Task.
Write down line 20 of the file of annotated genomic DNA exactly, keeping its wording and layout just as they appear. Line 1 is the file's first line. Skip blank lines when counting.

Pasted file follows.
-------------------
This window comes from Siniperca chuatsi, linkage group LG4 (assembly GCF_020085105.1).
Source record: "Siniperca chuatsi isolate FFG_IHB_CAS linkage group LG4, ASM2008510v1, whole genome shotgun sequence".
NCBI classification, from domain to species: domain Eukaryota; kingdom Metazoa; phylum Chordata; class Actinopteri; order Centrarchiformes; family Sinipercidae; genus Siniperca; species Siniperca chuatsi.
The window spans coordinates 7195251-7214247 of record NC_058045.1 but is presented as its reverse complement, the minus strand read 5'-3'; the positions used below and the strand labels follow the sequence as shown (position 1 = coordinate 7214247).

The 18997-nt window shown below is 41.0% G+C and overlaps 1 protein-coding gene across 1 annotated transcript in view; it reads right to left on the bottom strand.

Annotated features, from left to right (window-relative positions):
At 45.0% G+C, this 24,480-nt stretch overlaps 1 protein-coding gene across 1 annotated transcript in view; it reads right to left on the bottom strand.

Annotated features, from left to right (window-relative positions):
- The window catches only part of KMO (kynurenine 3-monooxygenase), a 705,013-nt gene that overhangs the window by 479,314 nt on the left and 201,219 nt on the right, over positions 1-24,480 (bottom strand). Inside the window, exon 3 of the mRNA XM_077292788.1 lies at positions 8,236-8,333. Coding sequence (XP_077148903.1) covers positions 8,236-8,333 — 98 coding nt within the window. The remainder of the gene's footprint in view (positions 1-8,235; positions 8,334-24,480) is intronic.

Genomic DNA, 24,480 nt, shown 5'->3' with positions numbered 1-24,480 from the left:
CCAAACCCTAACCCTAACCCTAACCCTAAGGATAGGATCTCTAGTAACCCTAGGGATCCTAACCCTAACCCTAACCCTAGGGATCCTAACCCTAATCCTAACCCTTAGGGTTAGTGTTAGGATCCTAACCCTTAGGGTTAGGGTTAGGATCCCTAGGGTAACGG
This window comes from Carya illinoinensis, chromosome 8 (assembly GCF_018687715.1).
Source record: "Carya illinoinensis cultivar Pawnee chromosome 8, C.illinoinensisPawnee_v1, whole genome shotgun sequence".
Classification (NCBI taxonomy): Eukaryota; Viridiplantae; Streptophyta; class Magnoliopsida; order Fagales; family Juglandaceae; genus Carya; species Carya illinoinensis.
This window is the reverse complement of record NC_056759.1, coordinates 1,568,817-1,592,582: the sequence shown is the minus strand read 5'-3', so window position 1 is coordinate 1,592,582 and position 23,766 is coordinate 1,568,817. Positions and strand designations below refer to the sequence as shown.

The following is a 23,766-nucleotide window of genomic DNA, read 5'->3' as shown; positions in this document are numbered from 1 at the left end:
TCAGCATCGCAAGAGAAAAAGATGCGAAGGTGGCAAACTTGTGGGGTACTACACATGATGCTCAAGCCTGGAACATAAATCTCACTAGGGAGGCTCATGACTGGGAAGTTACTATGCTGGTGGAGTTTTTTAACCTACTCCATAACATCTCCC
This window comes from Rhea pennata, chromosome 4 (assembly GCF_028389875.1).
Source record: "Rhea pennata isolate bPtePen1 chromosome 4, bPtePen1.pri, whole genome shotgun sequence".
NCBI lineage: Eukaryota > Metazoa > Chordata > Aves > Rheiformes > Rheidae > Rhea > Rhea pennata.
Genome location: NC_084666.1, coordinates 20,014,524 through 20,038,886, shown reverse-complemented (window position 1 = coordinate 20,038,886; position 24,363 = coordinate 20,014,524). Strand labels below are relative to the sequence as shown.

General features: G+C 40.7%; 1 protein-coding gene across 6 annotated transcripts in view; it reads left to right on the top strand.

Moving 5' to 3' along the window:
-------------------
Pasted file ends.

NCBI lineage: Eukaryota > Metazoa > Chordata > Aves > Rheiformes > Rheidae > Rhea > Rhea pennata.